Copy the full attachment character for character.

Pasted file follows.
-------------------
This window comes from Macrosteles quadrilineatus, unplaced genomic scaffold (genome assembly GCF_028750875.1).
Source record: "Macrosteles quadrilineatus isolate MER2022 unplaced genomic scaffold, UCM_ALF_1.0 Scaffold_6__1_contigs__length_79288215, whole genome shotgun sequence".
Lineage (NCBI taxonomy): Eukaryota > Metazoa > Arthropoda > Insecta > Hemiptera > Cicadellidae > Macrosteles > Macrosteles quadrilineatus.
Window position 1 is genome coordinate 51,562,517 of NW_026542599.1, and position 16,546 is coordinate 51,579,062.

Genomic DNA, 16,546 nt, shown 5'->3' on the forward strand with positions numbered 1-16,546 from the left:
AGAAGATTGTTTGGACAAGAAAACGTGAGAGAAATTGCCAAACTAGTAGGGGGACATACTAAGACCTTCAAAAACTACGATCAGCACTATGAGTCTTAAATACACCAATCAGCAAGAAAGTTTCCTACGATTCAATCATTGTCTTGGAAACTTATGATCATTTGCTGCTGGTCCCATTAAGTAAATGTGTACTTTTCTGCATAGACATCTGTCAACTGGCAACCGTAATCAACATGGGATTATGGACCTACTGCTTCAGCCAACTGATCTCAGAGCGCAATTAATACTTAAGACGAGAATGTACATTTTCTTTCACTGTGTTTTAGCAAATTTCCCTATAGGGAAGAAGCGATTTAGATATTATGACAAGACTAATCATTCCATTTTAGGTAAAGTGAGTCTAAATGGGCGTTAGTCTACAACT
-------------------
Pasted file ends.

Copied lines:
This window comes from Macrosteles quadrilineatus, unplaced genomic scaffold (genome assembly GCF_028750875.1).
Source record: "Macrosteles quadrilineatus isolate MER2022 unplaced genomic scaffold, UCM_ALF_1.0 Scaffold_6__1_contigs__length_79288215, whole genome shotgun sequence".
Lineage (NCBI taxonomy): Eukaryota > Metazoa > Arthropoda > Insecta > Hemiptera > Cicadellidae > Macrosteles > Macrosteles quadrilineatus.
Window position 1 is genome coordinate 51,562,517 of NW_026542599.1, and position 16,546 is coordinate 51,579,062.

Genomic DNA, 16,546 nt, shown 5'->3' on the forward strand with positions numbered 1-16,546 from the left:
AGAAGATTGTTTGGACAAGAAAACGTGAGAGAAATTGCCAAACTAGTAGGGGGACATACTAAGACCTTCAAAAACTACGATCAGCACTATGAGTCTTAAATACACCAATCAGCAAGAAAGTTTCCTACGATTCAATCATTGTCTTGGAAACTTATGATCATTTGCTGCTGGTCCCATTAAGTAAATGTGTACTTTTCTGCATAGACATCTGTCAACTGGCAACCGTAATCAACATGGGATTATGGACCTACTGCTTCAGCCAACTGATCTCAGAGCGCAATTAATACTTAAGACGAGAATGTACATTTTCTTTCACTGTGTTTTAGCAAATTTCCCTATAGGGAAGAAGCGATTTAGATATTATGACAAGACTAATCATTCCATTTTAGGTAAAGTGAGTCTAAATGGGCGTTAGTCTACAACT